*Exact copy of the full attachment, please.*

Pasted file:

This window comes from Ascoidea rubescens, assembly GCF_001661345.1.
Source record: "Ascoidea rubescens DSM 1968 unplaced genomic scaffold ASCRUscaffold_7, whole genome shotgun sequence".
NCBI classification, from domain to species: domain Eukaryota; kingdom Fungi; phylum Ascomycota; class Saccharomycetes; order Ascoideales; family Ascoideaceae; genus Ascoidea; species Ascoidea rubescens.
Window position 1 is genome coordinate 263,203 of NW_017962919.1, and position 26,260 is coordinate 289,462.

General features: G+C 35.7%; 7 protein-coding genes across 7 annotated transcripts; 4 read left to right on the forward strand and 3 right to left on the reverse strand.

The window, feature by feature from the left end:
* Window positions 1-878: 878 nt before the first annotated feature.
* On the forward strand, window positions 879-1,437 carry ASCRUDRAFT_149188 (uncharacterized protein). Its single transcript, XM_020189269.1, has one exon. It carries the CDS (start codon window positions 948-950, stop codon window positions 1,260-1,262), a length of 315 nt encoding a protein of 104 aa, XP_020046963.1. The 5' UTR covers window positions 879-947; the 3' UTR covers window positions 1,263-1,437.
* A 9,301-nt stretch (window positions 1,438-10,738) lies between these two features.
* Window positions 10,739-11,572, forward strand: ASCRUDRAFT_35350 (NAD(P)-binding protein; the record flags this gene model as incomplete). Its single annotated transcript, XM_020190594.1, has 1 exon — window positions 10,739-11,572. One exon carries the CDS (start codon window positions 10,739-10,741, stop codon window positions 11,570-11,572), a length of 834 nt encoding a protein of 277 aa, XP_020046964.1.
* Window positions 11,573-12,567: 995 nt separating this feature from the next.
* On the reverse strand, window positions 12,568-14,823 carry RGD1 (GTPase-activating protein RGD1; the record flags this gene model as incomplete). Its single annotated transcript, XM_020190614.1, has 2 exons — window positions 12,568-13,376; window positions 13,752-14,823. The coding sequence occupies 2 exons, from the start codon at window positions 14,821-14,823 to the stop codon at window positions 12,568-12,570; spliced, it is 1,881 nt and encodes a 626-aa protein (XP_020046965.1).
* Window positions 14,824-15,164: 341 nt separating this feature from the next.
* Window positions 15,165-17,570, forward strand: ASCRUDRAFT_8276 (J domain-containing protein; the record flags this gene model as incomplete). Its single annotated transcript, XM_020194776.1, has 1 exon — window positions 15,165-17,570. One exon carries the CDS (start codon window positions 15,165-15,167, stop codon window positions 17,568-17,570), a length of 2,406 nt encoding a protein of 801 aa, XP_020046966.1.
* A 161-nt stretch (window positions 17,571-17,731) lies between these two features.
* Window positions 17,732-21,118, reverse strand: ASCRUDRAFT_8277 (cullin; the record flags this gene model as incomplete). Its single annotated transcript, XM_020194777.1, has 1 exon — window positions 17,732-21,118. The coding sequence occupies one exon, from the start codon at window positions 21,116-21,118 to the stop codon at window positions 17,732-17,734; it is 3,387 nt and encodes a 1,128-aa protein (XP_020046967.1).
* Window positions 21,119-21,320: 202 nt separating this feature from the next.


This window comes from Ascoidea rubescens, assembly GCF_001661345.1.
Source record: "Ascoidea rubescens DSM 1968 unplaced genomic scaffold ASCRUscaffold_7, whole genome shotgun sequence".
NCBI classification, from domain to species: domain Eukaryota; kingdom Fungi; phylum Ascomycota; class Saccharomycetes; order Ascoideales; family Ascoideaceae; genus Ascoidea; species Ascoidea rubescens.
Window position 1 is genome coordinate 263,203 of NW_017962919.1, and position 26,260 is coordinate 289,462.

General features: G+C 35.7%; 7 protein-coding genes across 7 annotated transcripts; 4 read left to right on the forward strand and 3 right to left on the reverse strand.

The window, feature by feature from the left end:
* Window positions 1-878: 878 nt before the first annotated feature.
* On the forward strand, window positions 879-1,437 carry ASCRUDRAFT_149188 (uncharacterized protein). Its single transcript, XM_020189269.1, has one exon. It carries the CDS (start codon window positions 948-950, stop codon window positions 1,260-1,262), a length of 315 nt encoding a protein of 104 aa, XP_020046963.1. The 5' UTR covers window positions 879-947; the 3' UTR covers window positions 1,263-1,437.
* A 9,301-nt stretch (window positions 1,438-10,738) lies between these two features.
* Window positions 10,739-11,572, forward strand: ASCRUDRAFT_35350 (NAD(P)-binding protein; the record flags this gene model as incomplete). Its single annotated transcript, XM_020190594.1, has 1 exon — window positions 10,739-11,572. One exon carries the CDS (start codon window positions 10,739-10,741, stop codon window positions 11,570-11,572), a length of 834 nt encoding a protein of 277 aa, XP_020046964.1.
* Window positions 11,573-12,567: 995 nt separating this feature from the next.
* On the reverse strand, window positions 12,568-14,823 carry RGD1 (GTPase-activating protein RGD1; the record flags this gene model as incomplete). Its single annotated transcript, XM_020190614.1, has 2 exons — window positions 12,568-13,376; window positions 13,752-14,823. The coding sequence occupies 2 exons, from the start codon at window positions 14,821-14,823 to the stop codon at window positions 12,568-12,570; spliced, it is 1,881 nt and encodes a 626-aa protein (XP_020046965.1).
* Window positions 14,824-15,164: 341 nt separating this feature from the next.
* Window positions 15,165-17,570, forward strand: ASCRUDRAFT_8276 (J domain-containing protein; the record flags this gene model as incomplete). Its single annotated transcript, XM_020194776.1, has 1 exon — window positions 15,165-17,570. One exon carries the CDS (start codon window positions 15,165-15,167, stop codon window positions 17,568-17,570), a length of 2,406 nt encoding a protein of 801 aa, XP_020046966.1.
* A 161-nt stretch (window positions 17,571-17,731) lies between these two features.
* Window positions 17,732-21,118, reverse strand: ASCRUDRAFT_8277 (cullin; the record flags this gene model as incomplete). Its single annotated transcript, XM_020194777.1, has 1 exon — window positions 17,732-21,118. The coding sequence occupies one exon, from the start codon at window positions 21,116-21,118 to the stop codon at window positions 17,732-17,734; it is 3,387 nt and encodes a 1,128-aa protein (XP_020046967.1).
* Window positions 21,119-21,320: 202 nt separating this feature from the next.